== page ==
By Lise Alves, Senior Contributing Reporter
SÃO PAULO, BRAZIL – The Easter holiday this year in Brazil was sour for most food retailers with the holiday registering a decline by 9.6 percent in sales in comparison to the same holiday period last year, according to consumer trend consultancy Serasa Experian. Easter sales registered the worst year since the consultancy started its Easter sale survey, in 2007.
“The deepening economic recession, with the unemployment rate on the rise, and the decline in consumer purchasing power due to inflation, negatively impacted the retail sector during the commemorative Easter date this year,” stated Serasa Experian economists.
Weaker sales than those registered last year were already expected by retailers, according to economist and finance professor, Gilberto Braga, but the retraction was steeper than forecast by merchants.
“By the week before Easter, sales estimates were nearly twelve percent lower than those seen last year. The sector expected a retraction of at the most four percent,” Braga was quoted by daily O Dia.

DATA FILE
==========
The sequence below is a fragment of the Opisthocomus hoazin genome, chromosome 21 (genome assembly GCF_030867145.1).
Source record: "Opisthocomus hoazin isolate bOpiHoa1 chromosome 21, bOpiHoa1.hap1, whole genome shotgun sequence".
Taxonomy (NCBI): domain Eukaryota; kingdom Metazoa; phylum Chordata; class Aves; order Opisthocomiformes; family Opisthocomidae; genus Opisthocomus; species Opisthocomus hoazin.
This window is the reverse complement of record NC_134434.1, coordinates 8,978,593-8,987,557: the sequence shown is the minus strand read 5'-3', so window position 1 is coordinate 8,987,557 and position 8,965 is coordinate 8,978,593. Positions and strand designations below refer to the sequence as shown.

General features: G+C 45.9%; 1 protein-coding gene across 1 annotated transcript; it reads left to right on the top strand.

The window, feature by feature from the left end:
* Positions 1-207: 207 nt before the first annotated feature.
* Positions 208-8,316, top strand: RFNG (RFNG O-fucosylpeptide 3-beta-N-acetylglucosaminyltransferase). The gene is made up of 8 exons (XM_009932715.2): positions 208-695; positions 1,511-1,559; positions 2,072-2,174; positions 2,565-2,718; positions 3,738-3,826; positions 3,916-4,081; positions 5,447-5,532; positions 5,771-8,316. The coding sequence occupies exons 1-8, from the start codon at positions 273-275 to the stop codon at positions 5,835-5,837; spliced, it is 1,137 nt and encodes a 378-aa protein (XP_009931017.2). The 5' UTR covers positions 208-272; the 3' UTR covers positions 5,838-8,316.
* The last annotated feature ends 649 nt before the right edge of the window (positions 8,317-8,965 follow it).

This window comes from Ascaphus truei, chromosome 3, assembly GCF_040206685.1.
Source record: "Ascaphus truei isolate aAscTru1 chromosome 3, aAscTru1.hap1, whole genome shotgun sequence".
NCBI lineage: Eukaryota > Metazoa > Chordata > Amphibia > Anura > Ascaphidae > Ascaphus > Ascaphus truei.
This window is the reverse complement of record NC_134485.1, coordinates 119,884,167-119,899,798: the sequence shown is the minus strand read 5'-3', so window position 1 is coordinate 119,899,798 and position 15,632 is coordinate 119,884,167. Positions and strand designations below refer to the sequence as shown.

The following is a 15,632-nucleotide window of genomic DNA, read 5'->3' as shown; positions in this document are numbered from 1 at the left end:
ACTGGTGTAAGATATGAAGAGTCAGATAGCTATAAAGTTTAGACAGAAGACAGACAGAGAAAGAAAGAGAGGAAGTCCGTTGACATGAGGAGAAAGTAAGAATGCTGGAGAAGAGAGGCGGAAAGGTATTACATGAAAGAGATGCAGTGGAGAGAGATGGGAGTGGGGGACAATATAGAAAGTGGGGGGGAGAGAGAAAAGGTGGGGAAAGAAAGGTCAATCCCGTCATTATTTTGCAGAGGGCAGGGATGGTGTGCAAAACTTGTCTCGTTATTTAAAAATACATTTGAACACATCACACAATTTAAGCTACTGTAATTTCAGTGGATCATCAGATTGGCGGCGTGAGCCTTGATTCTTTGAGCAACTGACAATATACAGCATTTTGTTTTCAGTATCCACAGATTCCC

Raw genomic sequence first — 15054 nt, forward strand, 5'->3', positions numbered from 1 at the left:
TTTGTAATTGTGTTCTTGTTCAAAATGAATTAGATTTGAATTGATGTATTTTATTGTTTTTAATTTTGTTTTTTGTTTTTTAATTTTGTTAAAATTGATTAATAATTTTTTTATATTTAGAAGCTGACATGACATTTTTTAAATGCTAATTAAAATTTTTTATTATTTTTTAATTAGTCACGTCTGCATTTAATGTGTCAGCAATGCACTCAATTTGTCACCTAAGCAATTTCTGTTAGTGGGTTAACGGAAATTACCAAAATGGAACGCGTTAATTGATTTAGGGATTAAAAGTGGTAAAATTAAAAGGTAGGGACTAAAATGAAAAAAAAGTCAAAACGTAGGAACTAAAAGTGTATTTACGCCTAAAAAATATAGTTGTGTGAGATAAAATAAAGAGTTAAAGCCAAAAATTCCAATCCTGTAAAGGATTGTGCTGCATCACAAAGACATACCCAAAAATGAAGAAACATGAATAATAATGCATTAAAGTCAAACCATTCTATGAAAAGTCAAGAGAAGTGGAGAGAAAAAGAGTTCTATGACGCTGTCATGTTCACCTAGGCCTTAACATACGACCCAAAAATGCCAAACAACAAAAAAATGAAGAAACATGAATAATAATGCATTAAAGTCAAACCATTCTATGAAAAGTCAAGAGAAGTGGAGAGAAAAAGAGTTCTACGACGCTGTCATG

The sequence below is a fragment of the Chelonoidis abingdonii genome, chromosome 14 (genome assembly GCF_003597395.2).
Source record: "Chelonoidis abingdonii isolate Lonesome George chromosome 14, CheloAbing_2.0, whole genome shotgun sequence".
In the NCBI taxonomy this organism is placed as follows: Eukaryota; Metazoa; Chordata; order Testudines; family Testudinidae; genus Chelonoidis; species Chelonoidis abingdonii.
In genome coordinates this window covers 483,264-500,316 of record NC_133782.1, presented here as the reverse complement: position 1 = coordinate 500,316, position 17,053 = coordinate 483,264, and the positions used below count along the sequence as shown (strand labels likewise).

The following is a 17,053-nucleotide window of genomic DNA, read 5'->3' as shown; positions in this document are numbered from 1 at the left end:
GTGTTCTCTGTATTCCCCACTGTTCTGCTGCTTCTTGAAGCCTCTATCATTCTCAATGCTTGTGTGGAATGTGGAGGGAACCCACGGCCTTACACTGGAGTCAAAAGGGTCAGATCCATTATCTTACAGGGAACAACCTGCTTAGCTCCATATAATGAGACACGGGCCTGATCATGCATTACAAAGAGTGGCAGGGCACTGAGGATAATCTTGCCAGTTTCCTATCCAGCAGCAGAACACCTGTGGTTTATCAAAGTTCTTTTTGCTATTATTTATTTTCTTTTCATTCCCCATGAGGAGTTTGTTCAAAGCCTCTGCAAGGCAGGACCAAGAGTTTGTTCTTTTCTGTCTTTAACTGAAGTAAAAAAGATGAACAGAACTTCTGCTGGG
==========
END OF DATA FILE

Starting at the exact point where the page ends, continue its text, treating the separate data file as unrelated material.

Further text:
As the holiday neared, stores gave discounts of 30 to 50 percent on chocolate eggs or instated promotions of ‘buy two get one free’ to sell off their stocks. Many smaller non-chain retailers purchased smaller quantities of chocolate eggs so as not to be stuck with inventory.
To dissuade consumers even further, the rising costs of the raw material led chocolate manufacturers to reduce the weight of the product by 10 to 15 percent while keeping prices steady in comparison to Easter of 2015.
The worst results were seen in the city of São Paulo, where sales of chocolate eggs and Easter-related goods dropped by 11.6 percent in relation to Easter of 2015.